Forget Law School Let’s Just Take The Preliminary Test Say Japanese Students

Interesting piece in Japan-News….

 

Just in case you were thinking of hiring a Japanese lawyer it might be worth taking a closer look at their CV in  future….

http://the-japan-news.com/news/article/0001288234

 

This year, 12,622 people applied for a preliminary test that opens the door for people who didn’t attend law school to take the bar examination, surpassing for the first time the number of law school applicants in the country.

For Japan’s law schools, who accepted a total 11,450 applications for the current academic year, this an alarming inversion. Despite the fact that the preliminary test was introduced as an exceptional measure, its popularity has outstripped that of law school.

“Going to law school costs more than ¥3 million worth of tuition,” a senior at Nihon University’s undergraduate College of Law said. He said if he were to go on to law school: “It would take a few more years before I would be able take the bar examination. Naturally I want to aim for to shortest path possible to taking the bar exam.”

He plans to take the preliminary test for a third consecutive year. The test is conducted in stages from May 18 to Oct. 26.

Under the current system, introduced in 2006, aspiring lawyers who take the bar examination are supposed to have finished law school, where students are mainly taught practical legal matters. The preliminary test is meant for those who cannot afford law school or who do not have the time necessary for formal schooling.

In 2011, the first year of the preliminary test, about 8,900 people applied for it, and the number of applicants has been on the rise ever since.

That increase can be attributed to greater numbers of applications coming from law school students as well as undergraduates who are considering advancing into law school. “Some people are using the test for a practice test [in preparation for the bar examination],” an informed official said.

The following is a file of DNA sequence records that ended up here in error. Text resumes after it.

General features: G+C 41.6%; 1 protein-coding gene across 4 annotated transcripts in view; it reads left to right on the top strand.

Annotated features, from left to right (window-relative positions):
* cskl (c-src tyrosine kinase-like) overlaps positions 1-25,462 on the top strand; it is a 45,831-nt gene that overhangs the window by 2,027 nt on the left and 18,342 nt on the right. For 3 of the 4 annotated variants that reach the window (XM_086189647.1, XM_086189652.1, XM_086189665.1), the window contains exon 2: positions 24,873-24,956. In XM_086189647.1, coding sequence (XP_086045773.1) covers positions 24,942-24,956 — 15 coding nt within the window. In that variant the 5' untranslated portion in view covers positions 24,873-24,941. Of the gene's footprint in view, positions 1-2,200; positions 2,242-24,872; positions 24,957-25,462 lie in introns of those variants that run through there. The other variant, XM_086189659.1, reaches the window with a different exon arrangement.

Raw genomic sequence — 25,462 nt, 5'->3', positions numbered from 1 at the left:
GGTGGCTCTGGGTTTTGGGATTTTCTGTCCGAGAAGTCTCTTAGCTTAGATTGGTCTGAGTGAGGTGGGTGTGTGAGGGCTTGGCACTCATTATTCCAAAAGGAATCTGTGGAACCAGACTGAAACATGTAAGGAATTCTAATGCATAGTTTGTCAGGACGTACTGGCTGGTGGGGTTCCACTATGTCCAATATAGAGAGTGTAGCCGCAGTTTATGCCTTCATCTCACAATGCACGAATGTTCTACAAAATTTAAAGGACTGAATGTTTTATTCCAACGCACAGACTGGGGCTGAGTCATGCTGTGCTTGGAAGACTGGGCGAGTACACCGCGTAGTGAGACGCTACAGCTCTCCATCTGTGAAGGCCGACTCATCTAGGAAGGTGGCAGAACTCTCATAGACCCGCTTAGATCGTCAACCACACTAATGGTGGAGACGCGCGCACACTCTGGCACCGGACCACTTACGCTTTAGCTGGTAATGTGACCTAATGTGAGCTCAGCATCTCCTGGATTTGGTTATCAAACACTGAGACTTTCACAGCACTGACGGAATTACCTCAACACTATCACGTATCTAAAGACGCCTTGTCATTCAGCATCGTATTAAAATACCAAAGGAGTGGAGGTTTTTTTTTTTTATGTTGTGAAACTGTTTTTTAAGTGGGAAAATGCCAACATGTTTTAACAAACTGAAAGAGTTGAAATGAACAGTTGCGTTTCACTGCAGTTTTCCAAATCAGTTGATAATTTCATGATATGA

That the number of law school applicants has declined so sharply since its 2004 peak of 72,800 shows that students and others are placing greater importance on the preliminary test than on attending law school. “The graduate-school centered system has began to crumble as the scale of the preliminary test swelled,” said Prof. Koji Nakayama of Meiji University’s Law School, who is also the chief of the Japan Association of Law Schools secretariat. “We should impose restrictions on who can take the preliminary test.”

The low bar passage rate among law school graduates, which has hovered around 25 percent, is another factor contributing to a drop in law school applications.

During discussions at a government panel of experts examining systems for the training of legal professionals, some members put the blame on law schools, saying that graduate school education is not living up to student expectations. As such, whether any restrictions on who is permitted to take the preliminary test will be imposed remains far from certain.

“Law schools will not survive unless they improve the quality of education they offer, through such means as building cooperative relationship with multiple schools,” said Hokkaido University Prof. Atsushi Miyawaki, who has extensive knowledge of legal profession training.